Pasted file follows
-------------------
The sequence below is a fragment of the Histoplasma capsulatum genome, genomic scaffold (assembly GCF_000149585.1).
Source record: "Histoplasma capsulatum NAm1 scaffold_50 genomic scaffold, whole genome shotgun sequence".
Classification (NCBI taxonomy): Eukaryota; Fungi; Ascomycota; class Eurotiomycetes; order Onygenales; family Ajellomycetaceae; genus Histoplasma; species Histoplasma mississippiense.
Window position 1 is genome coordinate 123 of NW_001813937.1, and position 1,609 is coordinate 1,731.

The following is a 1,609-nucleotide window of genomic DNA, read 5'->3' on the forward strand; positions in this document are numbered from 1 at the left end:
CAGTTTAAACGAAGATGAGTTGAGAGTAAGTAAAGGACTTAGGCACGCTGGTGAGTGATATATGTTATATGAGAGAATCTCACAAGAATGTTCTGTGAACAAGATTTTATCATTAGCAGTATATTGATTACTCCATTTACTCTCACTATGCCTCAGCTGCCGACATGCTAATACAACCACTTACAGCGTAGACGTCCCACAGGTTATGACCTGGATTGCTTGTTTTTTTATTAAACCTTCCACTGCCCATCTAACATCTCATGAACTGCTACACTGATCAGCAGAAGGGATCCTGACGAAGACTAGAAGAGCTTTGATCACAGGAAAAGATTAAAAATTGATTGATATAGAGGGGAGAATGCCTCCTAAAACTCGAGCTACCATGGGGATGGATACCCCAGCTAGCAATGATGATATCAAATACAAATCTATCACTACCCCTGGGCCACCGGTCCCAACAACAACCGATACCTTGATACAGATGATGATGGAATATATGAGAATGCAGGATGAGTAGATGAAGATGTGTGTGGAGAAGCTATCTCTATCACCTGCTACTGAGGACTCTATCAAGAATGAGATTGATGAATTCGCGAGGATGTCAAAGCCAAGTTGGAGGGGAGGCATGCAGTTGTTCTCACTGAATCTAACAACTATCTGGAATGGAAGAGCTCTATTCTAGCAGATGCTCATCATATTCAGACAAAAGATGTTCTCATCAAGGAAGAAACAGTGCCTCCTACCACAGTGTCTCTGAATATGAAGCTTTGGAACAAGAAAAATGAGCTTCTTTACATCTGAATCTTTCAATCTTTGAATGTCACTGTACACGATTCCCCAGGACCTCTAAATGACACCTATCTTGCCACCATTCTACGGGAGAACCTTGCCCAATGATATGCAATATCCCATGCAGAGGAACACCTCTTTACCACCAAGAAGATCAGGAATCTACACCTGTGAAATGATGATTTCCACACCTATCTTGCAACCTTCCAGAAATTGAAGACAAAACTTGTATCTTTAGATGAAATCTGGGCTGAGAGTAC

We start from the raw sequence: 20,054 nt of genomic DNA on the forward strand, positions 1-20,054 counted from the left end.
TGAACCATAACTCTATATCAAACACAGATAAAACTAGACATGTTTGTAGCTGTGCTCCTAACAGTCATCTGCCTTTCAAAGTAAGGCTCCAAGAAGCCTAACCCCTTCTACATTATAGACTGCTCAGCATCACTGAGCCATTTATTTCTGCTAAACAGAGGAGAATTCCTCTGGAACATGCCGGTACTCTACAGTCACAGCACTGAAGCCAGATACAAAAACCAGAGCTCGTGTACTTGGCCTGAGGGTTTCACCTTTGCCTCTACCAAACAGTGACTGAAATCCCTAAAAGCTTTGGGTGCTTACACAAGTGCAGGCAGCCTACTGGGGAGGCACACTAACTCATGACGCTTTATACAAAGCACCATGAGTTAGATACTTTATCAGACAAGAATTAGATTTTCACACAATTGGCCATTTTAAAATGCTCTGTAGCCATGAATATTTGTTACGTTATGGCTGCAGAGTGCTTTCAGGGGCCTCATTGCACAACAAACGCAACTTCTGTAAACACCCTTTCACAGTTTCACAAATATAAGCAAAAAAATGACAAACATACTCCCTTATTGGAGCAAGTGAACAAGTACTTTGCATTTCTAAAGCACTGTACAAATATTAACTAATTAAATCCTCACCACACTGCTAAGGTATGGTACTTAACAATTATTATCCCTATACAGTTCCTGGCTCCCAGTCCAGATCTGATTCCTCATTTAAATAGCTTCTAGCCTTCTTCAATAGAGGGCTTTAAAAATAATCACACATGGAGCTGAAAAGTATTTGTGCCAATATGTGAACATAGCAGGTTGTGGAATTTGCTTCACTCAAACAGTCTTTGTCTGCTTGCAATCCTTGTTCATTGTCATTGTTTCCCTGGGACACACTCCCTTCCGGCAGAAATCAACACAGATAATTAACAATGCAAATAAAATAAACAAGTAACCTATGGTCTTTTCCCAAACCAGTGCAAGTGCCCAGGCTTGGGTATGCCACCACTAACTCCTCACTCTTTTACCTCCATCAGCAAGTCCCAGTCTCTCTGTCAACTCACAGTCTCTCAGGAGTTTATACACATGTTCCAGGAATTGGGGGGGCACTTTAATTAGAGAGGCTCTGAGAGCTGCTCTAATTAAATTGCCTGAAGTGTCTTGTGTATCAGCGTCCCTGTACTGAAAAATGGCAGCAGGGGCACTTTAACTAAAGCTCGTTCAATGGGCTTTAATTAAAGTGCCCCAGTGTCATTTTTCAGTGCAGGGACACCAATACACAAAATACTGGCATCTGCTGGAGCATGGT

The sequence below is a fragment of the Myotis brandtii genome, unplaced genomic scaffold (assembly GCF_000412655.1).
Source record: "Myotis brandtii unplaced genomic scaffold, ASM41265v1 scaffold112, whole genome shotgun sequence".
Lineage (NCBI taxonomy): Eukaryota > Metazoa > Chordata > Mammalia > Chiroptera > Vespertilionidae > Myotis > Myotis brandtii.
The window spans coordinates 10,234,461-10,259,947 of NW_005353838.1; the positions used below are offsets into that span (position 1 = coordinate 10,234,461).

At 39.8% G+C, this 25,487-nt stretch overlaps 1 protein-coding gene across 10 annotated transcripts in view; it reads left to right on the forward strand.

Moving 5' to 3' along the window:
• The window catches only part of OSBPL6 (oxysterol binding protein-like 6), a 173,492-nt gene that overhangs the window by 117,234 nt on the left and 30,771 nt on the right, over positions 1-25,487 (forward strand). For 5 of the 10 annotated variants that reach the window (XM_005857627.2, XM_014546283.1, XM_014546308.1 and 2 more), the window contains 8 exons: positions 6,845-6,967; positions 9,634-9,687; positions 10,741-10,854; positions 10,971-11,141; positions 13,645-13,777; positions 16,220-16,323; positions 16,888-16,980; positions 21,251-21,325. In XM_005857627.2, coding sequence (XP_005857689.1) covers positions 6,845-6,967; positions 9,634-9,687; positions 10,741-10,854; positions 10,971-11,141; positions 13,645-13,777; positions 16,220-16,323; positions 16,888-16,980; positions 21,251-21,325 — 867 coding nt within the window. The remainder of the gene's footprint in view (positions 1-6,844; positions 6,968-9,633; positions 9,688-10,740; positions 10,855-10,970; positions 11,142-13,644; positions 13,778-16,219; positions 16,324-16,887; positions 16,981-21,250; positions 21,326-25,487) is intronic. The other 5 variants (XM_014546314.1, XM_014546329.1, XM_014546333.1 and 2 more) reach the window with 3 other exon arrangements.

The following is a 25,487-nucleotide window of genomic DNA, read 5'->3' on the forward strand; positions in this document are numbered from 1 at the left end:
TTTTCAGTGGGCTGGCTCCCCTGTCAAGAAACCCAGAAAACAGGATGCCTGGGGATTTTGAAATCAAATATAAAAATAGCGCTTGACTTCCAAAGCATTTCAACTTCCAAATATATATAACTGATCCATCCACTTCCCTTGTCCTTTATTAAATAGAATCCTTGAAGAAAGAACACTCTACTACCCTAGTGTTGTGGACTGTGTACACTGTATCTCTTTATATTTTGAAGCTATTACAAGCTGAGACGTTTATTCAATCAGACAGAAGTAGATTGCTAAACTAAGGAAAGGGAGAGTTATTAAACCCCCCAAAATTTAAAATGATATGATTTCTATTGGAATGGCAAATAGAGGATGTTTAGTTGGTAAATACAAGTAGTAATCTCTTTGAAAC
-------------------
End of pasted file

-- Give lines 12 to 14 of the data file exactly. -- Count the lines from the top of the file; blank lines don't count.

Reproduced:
The window spans coordinates 10,234,461-10,259,947 of NW_005353838.1; the positions used below are offsets into that span (position 1 = coordinate 10,234,461).

At 39.8% G+C, this 25,487-nt stretch overlaps 1 protein-coding gene across 10 annotated transcripts in view; it reads left to right on the forward strand.

Moving 5' to 3' along the window: